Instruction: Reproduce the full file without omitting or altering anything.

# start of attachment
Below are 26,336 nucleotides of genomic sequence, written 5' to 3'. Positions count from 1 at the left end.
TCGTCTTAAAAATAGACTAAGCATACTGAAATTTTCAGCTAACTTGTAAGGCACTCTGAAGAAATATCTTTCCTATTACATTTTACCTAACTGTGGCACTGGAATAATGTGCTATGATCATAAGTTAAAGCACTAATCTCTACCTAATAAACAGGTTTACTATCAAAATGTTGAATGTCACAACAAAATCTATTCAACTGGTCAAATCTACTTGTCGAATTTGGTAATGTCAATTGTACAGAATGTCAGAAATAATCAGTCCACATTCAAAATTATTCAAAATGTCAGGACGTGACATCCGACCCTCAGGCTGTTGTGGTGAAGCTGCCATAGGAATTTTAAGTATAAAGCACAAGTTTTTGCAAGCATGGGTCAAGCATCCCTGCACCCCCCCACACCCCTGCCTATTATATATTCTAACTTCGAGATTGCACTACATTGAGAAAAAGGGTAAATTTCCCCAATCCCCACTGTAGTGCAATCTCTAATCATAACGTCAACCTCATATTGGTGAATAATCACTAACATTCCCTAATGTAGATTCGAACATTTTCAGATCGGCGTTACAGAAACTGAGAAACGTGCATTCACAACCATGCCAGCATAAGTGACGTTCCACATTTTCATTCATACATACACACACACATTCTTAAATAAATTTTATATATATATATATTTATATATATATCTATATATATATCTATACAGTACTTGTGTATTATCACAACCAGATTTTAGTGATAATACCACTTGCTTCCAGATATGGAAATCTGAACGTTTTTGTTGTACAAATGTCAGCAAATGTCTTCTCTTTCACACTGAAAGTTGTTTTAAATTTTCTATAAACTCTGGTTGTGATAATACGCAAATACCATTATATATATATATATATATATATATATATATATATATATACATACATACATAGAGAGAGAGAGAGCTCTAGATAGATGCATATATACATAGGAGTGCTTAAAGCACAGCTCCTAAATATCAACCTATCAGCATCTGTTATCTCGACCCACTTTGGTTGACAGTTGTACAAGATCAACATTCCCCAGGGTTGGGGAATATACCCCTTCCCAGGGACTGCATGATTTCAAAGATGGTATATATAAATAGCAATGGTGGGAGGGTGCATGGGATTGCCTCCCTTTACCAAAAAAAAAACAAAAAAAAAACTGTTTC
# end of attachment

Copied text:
Below are 26,336 nucleotides of genomic sequence, written 5' to 3'. Positions count from 1 at the left end.
TCGTCTTAAAAATAGACTAAGCATACTGAAATTTTCAGCTAACTTGTAAGGCACTCTGAAGAAATATCTTTCCTATTACATTTTACCTAACTGTGGCACTGGAATAATGTGCTATGATCATAAGTTAAAGCACTAATCTCTACCTAATAAACAGGTTTACTATCAAAATGTTGAATGTCACAACAAAATCTATTCAACTGGTCAAATCTACTTGTCGAATTTGGTAATGTCAATTGTACAGAATGTCAGAAATAATCAGTCCACATTCAAAATTATTCAAAATGTCAGGACGTGACATCCGACCCTCAGGCTGTTGTGGTGAAGCTGCCATAGGAATTTTAAGTATAAAGCACAAGTTTTTGCAAGCATGGGTCAAGCATCCCTGCACCCCCCCACACCCCTGCCTATTATATATTCTAACTTCGAGATTGCACTACATTGAGAAAAAGGGTAAATTTCCCCAATCCCCACTGTAGTGCAATCTCTAATCATAACGTCAACCTCATATTGGTGAATAATCACTAACATTCCCTAATGTAGATTCGAACATTTTCAGATCGGCGTTACAGAAACTGAGAAACGTGCATTCACAACCATGCCAGCATAAGTGACGTTCCACATTTTCATTCATACATACACACACACATTCTTAAATAAATTTTATATATATATATATTTATATATATATCTATATATATATCTATACAGTACTTGTGTATTATCACAACCAGATTTTAGTGATAATACCACTTGCTTCCAGATATGGAAATCTGAACGTTTTTGTTGTACAAATGTCAGCAAATGTCTTCTCTTTCACACTGAAAGTTGTTTTAAATTTTCTATAAACTCTGGTTGTGATAATACGCAAATACCATTATATATATATATATATATATATATATATATATATATATACATACATACATAGAGAGAGAGAGAGCTCTAGATAGATGCATATATACATAGGAGTGCTTAAAGCACAGCTCCTAAATATCAACCTATCAGCATCTGTTATCTCGACCCACTTTGGTTGACAGTTGTACAAGATCAACATTCCCCAGGGTTGGGGAATATACCCCTTCCCAGGGACTGCATGATTTCAAAGATGGTATATATAAATAGCAATGGTGGGAGGGTGCATGGGATTGCCTCCCTTTACCAAAAAAAAAACAAAAAAAAAACTGTTTC